Wheat or corn?
Posted 16 May 2001 - 12:46 PM
I always like that moment, because it reinforces the old idea that nature can tell us things, like the daisy in Giselle. But it seems that wheat is the more likely plant for Austo-Hungarian peasants to trust, since it was so important. Whenever I read that it is corn Swanhilda uses, I just have visions of Oklahoma. The corn fields of Hungary sounds wrong, somehow.
Posted 16 May 2001 - 01:15 PM
Posted 16 May 2001 - 01:58 PM
I think Kathleen's explanation is right. But one still reads "ear of wheat," which confuses things further. (An "ear of corn" which, if shaken, would rattle, might be cause for concern.)
I also think Mary's point, that the ear of whatsit is a deliberate reference to nature -- peasants trust nature, we read newspaper horoscopes.
Posted 16 May 2001 - 02:52 PM
"fruiting spike" -- now there's a term to throw around at your next cocktail party!
I think I have now reached the absolute limit of my store of knowlege on things botannical ...
Posted 21 May 2001 - 08:44 PM
Posted 21 May 2001 - 09:51 PM
Posted 22 May 2001 - 11:24 AM
Posted 03 June 2001 - 06:44 AM
The French have for years been convulsed over the American taste for maize eaten straight off the cob. At Cannes, during the film festival, they boil up pots and pots of them, laughing up their sleeves all the time, as maize in France is traditionally thought of only as fit for fodder for pigs!
Posted 15 November 2006 - 07:08 AM
Coppélia - Synopsis of the Ballet
Suddenly a disturbance in his house propels a startled Dr. Coppélius into the village square! Not wishing to join the villagers, he returns to his house. The Burgomeister suggests that Swanilda "listen to the wheat:" if she hears anything when she shakes it, then Franz is her true love.
The Ballet Met
However I also found this synopsis from the ABT website:
The Burgomaster enters to announce that at a celebration the following day the Lord of the Manor will present dowries to all couples who wish to marry. Asked if she will marry Franz, the pouting Swanilda puts a sheaf of corn to her ear. Thus, according to old custom, the corn will tell her if her lover is faithful or not.
I also found this from the Ballet of San Jose Silicon Valley:
The priest, Father Jedermann, who arrives to bless the wheat harvest, tells the legend of the stalk of wheat, which when shaken will tell who is to be married. Only Swanilda hears the prediction of the wheat, but since she is still angry with Franz, she pretends to hear nothing. Franz listens and hears the wheat's message.
San Jose Ballet
I also found this:
Instead she will hold up an ear of wheat to her ear and if it rattles when she shakes it, then she will know that he loves her. When she does this however, it does not rattle. When Franz does the same thing he tells her it does rattle. She does not believe him and runs away heartbroken.
Classical Ballet Synopsis
As well as this:
He suggests the old custom of shaking a stalk of wheat to hear the special sound that will tell her that Franz still loves her. Everyone gathers around, but to their surprise, Swanilda hears nothing. Franz, of course, just laughs it off.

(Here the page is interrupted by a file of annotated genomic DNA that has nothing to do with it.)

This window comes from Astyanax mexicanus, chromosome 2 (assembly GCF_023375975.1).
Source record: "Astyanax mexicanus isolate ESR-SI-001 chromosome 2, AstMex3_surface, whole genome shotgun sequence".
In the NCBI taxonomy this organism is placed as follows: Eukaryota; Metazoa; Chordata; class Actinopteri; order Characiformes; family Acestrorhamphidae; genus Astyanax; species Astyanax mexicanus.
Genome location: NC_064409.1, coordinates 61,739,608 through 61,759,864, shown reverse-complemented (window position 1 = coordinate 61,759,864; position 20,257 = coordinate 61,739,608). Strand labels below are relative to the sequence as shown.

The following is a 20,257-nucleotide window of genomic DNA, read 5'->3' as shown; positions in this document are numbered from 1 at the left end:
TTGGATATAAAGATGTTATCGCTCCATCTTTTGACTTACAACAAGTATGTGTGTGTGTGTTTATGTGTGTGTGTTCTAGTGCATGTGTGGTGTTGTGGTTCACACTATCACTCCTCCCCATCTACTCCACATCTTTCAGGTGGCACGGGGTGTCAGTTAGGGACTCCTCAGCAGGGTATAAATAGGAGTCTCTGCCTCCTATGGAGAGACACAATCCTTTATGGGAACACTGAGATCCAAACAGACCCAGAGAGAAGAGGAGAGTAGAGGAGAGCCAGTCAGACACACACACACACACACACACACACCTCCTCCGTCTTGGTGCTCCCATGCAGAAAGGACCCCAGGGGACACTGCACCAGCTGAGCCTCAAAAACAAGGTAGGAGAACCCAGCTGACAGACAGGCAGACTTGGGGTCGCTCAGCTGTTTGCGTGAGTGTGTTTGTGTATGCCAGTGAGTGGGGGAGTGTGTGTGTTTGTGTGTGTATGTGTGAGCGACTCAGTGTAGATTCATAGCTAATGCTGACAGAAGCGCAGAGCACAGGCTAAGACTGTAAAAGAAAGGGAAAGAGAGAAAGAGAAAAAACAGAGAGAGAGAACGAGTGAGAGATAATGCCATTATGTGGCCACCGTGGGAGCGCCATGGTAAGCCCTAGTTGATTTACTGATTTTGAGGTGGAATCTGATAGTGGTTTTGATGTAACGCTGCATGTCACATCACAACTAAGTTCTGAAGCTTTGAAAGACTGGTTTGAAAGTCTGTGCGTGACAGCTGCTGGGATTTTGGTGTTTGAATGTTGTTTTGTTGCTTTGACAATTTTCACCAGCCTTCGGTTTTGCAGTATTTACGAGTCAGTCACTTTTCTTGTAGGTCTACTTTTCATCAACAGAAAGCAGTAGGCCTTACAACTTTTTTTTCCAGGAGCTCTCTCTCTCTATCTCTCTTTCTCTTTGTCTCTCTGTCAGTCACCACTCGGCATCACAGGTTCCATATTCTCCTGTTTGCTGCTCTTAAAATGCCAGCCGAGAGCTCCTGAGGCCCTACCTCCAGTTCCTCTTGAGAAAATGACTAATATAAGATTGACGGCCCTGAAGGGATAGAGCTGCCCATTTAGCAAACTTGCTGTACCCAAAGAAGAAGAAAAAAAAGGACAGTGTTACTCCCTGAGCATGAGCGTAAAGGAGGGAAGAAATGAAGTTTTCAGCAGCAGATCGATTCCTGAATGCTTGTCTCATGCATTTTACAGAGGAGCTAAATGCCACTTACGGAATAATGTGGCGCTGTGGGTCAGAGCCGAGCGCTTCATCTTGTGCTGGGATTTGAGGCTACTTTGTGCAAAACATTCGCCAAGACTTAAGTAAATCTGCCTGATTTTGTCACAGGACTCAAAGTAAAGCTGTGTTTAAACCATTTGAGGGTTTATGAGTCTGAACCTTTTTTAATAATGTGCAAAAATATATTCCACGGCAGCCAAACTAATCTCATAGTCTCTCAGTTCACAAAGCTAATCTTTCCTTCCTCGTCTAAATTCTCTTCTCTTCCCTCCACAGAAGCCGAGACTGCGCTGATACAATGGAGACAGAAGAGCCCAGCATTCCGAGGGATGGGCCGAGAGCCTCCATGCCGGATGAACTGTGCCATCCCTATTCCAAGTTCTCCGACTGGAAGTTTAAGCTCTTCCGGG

From the results that I have found it seems that the general idea is that it is wheat and not corn that Coppelia uses.[/font]
Posted 16 November 2006 - 09:45 AM
i believe the 'original' intention(s) involved an ear of corn, but (i seem to recall that's what ivor guest's study on coppelia indicates, ditto a few historical essays on delibes' score) somewhere along the way the stalk of wheat became much more workable as a ballet prop, etc.
as noted, however, none of this comes from careful research.
certainly i've not seen any use of ears of corn in my time seeing the ballet - since the early 1970s.
Posted 16 November 2006 - 10:25 AM
The use of the word CORN for any of various cereal plants or grains, such as wheat in England, or oats in Scotland.
Posted 16 November 2006 - 11:18 AM
I think Kathleen is exactly right. When Americans talks about "wheat" and Britons talk about "corn" they're actually referring to the same thing. Folk traditions tend to be very old, so it's unlikely that a ritual such as shaking the stalk would have incorporated a plant that had been introduced to the European continent just a few centuries earlier. However, if any choreographer got it into his or her head to reset the ballet in, say, Mexico, then it's conceivable that the heroine might even use an ear of maize instead
I think this may be an example of the "two great coutries separated by a common language" phenomenon: although in the US the term "corn" is generally used to refer to the grain also known as "maize" or "Indian corn," elsewhere in the Engish-speaking world (with the possible exception of Australia) it's used to refer to ceareal crops generally, such as wheat or oats.
Posted 16 November 2006 - 12:08 PM
it would seem swanilda's prop was always meant to be a stalk of wheat and 'corn' only came into the mix as a result of mis-translation into english of one growing thing for another.
Posted 16 November 2006 - 12:16 PM
Not to be contrary or anything.
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